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Health Transit Rev. 1997;7 Suppl 4:7-31.

The new international population movement: a framework for a constructive critique.

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Division of Nutritional Sciences, Cornell University, USA.



With the support of the international women's movement, the ideology and methods of traditional population policy were effectively attacked at the 1994 International Conference on Population and Development (ICPD). The author discusses some of the complaints about population policy and family planning programs, then considers the substantive, ethical, and feasibility issues of population and reproductive health policy. The majority of the international population movement's (IPM) new agenda is motivated by goals which tend to be more sensitive to individual needs and human rights than earlier, more impersonal versions of population policy in the developing world. Critical academic examination of the old IPM forced the discussion of the meaning of population policy and population research as they relate to the new reproductive health approach. However, the new population policy approach is now itself ready to be examined internally with regard to its practical recommendations and its assessment of the population problem. An internal critique developed by the movement but drawing upon the experience of mainstream population research and policy will strengthen the movement and hone its ability to match methods to goals. Internal dissent within the movement needs to be aired.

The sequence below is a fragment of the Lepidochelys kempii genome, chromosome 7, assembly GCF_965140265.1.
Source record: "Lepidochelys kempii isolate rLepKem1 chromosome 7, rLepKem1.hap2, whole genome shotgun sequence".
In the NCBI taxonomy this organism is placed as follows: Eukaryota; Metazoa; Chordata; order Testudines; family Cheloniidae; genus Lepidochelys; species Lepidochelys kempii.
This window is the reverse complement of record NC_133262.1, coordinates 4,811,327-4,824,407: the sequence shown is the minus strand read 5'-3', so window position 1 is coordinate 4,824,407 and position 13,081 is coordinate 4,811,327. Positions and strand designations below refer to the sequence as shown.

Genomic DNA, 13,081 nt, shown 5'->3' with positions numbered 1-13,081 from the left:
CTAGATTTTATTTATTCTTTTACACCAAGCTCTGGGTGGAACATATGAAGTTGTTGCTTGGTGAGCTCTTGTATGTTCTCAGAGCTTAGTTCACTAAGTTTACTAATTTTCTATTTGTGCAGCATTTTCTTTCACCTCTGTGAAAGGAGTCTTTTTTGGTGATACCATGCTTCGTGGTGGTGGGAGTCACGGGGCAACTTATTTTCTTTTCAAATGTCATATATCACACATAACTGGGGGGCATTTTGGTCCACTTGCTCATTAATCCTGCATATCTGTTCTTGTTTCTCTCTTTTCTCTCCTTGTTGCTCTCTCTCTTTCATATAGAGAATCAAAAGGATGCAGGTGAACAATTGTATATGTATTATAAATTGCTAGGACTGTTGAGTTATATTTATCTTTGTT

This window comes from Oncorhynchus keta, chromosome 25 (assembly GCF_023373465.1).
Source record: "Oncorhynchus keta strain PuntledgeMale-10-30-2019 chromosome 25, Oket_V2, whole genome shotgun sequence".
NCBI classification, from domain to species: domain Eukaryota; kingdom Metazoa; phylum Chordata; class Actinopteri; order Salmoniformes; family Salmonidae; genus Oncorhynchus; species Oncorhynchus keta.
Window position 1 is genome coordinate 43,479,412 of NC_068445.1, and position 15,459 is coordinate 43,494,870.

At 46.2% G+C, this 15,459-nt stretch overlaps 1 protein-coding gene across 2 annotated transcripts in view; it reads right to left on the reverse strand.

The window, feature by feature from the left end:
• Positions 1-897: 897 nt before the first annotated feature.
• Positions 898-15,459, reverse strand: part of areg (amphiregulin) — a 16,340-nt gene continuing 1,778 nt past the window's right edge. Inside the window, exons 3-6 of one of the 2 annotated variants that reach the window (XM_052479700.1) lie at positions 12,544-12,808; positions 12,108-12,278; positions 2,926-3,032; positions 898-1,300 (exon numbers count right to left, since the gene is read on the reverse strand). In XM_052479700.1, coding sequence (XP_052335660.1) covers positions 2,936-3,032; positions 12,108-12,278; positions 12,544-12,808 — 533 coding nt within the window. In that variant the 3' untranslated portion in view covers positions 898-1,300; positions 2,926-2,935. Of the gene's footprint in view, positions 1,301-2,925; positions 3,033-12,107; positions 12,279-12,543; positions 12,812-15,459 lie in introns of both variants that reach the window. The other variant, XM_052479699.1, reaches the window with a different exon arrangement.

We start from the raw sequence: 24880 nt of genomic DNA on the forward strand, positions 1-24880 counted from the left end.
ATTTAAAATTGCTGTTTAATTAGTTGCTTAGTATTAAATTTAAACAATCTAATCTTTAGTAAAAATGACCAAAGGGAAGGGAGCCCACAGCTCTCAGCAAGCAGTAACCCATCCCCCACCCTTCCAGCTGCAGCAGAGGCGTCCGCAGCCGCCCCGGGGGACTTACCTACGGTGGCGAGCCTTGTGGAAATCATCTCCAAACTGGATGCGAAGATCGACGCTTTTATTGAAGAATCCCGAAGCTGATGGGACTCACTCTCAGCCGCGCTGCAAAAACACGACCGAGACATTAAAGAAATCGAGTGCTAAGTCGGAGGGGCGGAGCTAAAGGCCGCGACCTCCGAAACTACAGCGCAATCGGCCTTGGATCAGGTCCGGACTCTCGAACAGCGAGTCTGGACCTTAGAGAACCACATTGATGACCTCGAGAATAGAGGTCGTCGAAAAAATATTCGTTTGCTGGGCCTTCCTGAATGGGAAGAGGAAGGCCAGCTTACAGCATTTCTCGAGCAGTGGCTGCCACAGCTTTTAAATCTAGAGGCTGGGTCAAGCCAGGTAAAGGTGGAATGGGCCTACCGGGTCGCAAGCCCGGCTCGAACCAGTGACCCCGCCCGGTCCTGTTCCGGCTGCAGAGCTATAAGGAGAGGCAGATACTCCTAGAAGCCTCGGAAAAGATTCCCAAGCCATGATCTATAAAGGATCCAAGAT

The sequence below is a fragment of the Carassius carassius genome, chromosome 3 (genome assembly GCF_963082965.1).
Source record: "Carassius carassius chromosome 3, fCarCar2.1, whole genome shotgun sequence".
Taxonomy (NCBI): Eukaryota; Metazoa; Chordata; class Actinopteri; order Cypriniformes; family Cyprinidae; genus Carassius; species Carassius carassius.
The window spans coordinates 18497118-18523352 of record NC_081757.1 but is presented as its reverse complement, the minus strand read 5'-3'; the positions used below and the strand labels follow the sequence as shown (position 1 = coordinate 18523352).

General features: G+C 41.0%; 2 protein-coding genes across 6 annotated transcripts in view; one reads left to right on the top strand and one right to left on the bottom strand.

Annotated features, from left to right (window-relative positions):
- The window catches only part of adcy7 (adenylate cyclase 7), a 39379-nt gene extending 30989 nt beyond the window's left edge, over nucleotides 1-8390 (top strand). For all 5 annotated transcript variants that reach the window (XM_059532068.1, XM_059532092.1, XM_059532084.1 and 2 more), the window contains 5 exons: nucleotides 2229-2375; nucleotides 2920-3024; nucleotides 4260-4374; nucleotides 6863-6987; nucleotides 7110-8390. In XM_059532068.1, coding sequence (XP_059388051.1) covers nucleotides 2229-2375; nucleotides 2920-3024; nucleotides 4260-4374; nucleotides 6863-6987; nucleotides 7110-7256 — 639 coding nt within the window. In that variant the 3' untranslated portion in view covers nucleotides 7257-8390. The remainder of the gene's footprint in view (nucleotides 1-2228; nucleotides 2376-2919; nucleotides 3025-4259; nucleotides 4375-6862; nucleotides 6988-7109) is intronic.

[Indexed for MEDLINE]

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